Snakes on a Plane (2006)

Snakes on a Plane is a movie I feel even weird writing about. A movie just made because of a silly title and internet lore, but somewhat forgotten once it was released. The very definition of pre-release-hype. And it is not a great movie, at least depending on your taste or interest. Maybe it’s in that kind of B-movie style that you enjoy it, if you like far-out violence and silly plots. But I found the movie especially disappointing in this area because for the most time it plays so serious. Yet, the story is also boring and the movie just doesn’t feel as entertaining as it should be. It also feels the need to use many, many stereotypes and uses sexuality both for gratuitousness and shock. The movie is weirdly uneven and you can really see how it was cobbled together without much thought, but just to exploit its hype (unsuccessfully though).

What bothered me again is the violence. It is nasty violence so much because it enjoys having people suffer from it. It is creative, for sure, but to what avail? Why are we supposed to enjoy seeing people in pain who are completely innocent or at least average people? Snakes going into mouths, eyes or other orifices, a man being stabbed by high heels or falling on sharp things with their neck are not my idea of fun. And, to sound all prude and old-fashioned, should it be fun? I mean, there can be a sort of cartoon violence that I’m willing to somewhat enjoy (although I can’t think of an example right now…) or violence that has a purpose (as Tarantino uses it). But this sort of violence just doesn’t appeal to me in any way. It’s more than just squeamish, it’s just mean and cruel. This is supposed to be a camp movie and there is an amount of violence expected but does it have to be so unpleasant? I don’t know, I expected snakes but not this dark, demeaning waste of human lives.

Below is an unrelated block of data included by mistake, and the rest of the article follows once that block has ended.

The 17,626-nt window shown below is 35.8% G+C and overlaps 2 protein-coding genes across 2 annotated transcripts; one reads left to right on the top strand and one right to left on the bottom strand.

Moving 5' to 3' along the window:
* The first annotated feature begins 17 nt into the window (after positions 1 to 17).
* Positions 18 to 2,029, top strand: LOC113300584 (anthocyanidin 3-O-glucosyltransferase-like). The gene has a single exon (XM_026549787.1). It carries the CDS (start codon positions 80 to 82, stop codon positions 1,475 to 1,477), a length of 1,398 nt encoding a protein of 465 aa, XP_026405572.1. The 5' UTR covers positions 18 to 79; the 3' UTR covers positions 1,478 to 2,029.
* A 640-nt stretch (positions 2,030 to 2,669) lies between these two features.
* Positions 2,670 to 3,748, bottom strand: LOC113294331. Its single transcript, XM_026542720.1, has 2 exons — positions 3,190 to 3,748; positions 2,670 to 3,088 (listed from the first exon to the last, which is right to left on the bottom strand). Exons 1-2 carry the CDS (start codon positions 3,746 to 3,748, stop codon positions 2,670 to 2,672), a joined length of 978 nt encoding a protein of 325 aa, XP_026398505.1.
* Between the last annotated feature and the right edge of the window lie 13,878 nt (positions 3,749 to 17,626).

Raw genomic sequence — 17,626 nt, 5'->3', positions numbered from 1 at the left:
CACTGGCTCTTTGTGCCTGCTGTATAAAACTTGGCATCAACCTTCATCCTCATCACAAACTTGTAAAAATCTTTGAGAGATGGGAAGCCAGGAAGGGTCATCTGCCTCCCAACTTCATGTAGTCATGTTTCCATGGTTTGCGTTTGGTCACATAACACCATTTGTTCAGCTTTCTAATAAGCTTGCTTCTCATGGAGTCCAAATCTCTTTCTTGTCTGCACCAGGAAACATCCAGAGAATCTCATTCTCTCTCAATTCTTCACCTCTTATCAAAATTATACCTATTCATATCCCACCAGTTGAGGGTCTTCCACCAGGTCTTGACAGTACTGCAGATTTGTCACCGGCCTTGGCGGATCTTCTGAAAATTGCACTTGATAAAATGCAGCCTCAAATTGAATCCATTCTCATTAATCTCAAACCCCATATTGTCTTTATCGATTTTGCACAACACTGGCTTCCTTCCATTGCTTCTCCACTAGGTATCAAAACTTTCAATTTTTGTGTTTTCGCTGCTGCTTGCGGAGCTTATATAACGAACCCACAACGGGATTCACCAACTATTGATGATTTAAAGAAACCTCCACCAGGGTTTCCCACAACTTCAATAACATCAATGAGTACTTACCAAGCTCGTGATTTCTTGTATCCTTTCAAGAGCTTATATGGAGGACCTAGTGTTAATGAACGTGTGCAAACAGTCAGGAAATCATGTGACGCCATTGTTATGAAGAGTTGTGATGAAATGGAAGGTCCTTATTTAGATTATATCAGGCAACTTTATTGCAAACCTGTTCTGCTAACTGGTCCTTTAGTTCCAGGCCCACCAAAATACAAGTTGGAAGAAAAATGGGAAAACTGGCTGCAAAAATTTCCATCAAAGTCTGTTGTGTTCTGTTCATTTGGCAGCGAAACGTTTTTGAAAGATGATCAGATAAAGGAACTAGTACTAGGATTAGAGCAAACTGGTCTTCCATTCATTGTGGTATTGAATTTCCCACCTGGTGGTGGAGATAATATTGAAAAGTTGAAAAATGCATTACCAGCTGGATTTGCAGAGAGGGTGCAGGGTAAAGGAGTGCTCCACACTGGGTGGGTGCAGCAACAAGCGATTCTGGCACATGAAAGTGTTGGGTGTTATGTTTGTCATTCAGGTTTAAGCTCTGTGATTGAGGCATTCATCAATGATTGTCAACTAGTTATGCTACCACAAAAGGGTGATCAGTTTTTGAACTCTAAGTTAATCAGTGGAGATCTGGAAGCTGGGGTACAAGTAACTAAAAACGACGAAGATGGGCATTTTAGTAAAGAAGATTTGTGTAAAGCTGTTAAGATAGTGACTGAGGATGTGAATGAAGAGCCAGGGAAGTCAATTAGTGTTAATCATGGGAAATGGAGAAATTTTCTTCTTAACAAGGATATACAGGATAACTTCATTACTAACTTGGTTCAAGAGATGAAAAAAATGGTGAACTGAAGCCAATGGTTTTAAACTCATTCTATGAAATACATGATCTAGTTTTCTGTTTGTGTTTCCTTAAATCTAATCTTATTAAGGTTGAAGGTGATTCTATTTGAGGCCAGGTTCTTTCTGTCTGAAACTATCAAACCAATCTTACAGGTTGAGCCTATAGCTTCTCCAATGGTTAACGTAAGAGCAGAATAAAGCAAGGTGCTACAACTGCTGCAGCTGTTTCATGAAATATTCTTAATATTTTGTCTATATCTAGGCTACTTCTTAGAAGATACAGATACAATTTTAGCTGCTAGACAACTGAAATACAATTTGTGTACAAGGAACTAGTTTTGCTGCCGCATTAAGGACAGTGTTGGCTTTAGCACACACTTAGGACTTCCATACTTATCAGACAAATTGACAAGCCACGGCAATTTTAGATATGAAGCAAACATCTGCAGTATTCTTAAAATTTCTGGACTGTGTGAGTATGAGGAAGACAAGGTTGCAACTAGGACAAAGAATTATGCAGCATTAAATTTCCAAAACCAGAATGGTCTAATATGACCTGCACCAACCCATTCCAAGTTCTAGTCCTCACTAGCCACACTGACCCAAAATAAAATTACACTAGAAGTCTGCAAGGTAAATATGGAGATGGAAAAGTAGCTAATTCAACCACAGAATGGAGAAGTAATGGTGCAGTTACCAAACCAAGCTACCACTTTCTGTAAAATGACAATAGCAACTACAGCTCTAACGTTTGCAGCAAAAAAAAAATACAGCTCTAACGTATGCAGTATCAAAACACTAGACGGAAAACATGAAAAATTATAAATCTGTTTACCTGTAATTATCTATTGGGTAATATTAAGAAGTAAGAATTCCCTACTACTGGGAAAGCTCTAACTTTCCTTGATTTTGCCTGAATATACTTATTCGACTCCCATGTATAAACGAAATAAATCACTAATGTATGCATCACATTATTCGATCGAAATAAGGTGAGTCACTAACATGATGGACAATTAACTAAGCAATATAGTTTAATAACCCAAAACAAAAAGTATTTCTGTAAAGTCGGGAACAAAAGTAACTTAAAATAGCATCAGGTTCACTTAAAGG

What makes it even worse (or weird) is how much the violence is connected to sexuality. Everyone is punished for sex or sexual thoughts. A young, harmless couple has sex on the toilet and the camera lingers on their nudity, but then they are attacked by the snakes, indeed, they are the first victims. And wouldn’t you know, that the second thing a snake puts its teeth into is one of the woman’s breasts. Nice, right? We see a guy flirt with another woman, he goes to the toilet and before he knows, he has a snake chewing on his… snake (sorry, had to do it). It’s relatively graphic, I mean you see his penis more than Ben Affleck’s. Anyway, next, we have a stereotypical fat/ugly older woman, who has snakes crawling up on her during her sleep, and she enjoys it of course, because, hey, no man touches her, ha ha. She dies horribly, too, later. So, what’s with the moral imperative on sex here? Where does it come from? What does it have to do with anything in the movie? The first victims are all connected to sexuality and they are even attacked at sexual body parts. For a movie that wallows in violence and camp, it’s stance on sexuality is shocking. And don’t tell me, it’s tongue-in-cheek, because it sends a clear message which is older than internet hypes (Hello, Jacob and Wilhelm!).

The movie also has some racism issues, which I don’t want to get into, but at least it hints at a possible interracial relationship between Julianna Margulies (who also doesn’t do so bad for a female character - unlike all the other helpless women in this movie) and Samuel L. Jackson. It doesn’t make the movie progressive suddenly, but at least it’s something.